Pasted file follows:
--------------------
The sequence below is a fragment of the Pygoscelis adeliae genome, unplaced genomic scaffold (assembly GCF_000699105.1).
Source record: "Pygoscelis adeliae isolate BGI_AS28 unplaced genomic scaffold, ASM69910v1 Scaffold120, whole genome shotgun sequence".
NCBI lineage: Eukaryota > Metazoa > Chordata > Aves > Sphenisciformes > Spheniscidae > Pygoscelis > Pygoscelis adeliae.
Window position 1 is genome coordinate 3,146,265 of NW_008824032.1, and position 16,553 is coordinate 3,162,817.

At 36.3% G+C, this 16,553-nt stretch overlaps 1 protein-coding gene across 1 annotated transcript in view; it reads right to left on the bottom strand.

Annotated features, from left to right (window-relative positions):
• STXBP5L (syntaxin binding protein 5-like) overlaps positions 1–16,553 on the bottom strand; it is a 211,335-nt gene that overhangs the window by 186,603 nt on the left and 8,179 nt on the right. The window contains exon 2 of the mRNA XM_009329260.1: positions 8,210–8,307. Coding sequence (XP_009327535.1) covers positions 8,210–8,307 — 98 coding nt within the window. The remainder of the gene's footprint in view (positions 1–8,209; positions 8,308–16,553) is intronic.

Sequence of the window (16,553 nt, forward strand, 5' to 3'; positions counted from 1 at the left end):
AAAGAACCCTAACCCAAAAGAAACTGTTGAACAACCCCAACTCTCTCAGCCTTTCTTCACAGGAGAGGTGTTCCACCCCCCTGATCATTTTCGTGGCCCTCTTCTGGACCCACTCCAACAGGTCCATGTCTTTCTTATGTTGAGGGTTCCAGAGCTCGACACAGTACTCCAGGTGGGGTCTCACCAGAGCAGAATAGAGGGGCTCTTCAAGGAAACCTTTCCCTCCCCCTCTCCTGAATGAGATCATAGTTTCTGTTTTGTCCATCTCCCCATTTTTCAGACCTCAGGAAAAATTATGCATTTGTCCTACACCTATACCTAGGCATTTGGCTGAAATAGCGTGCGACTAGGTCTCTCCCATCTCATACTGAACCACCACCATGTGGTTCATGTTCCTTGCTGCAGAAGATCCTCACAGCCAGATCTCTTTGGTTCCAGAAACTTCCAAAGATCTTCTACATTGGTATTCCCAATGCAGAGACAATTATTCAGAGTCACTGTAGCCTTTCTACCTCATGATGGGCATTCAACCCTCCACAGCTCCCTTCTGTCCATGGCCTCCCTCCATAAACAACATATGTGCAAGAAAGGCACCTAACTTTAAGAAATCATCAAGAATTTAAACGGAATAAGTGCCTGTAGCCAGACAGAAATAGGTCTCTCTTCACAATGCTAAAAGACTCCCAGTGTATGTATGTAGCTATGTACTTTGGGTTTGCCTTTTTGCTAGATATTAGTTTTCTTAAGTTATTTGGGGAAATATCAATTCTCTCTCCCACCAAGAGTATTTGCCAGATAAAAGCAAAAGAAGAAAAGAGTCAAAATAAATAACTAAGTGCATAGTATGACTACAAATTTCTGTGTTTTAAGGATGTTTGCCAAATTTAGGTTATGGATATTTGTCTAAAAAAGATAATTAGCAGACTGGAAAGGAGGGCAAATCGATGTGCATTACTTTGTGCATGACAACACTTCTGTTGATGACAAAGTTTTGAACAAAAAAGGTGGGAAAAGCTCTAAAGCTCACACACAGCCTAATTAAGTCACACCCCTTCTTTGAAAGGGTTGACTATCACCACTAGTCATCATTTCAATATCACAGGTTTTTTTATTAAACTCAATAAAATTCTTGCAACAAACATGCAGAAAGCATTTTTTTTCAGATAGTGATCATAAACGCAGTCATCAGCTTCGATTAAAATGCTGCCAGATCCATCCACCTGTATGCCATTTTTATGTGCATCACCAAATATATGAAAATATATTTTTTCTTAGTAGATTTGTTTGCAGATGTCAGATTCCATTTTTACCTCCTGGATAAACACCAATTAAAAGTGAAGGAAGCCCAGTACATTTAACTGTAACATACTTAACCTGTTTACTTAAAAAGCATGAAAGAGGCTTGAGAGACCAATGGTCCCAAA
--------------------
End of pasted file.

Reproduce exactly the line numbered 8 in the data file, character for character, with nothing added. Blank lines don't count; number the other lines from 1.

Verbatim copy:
Sequence of the window (16,553 nt, forward strand, 5' to 3'; positions counted from 1 at the left end):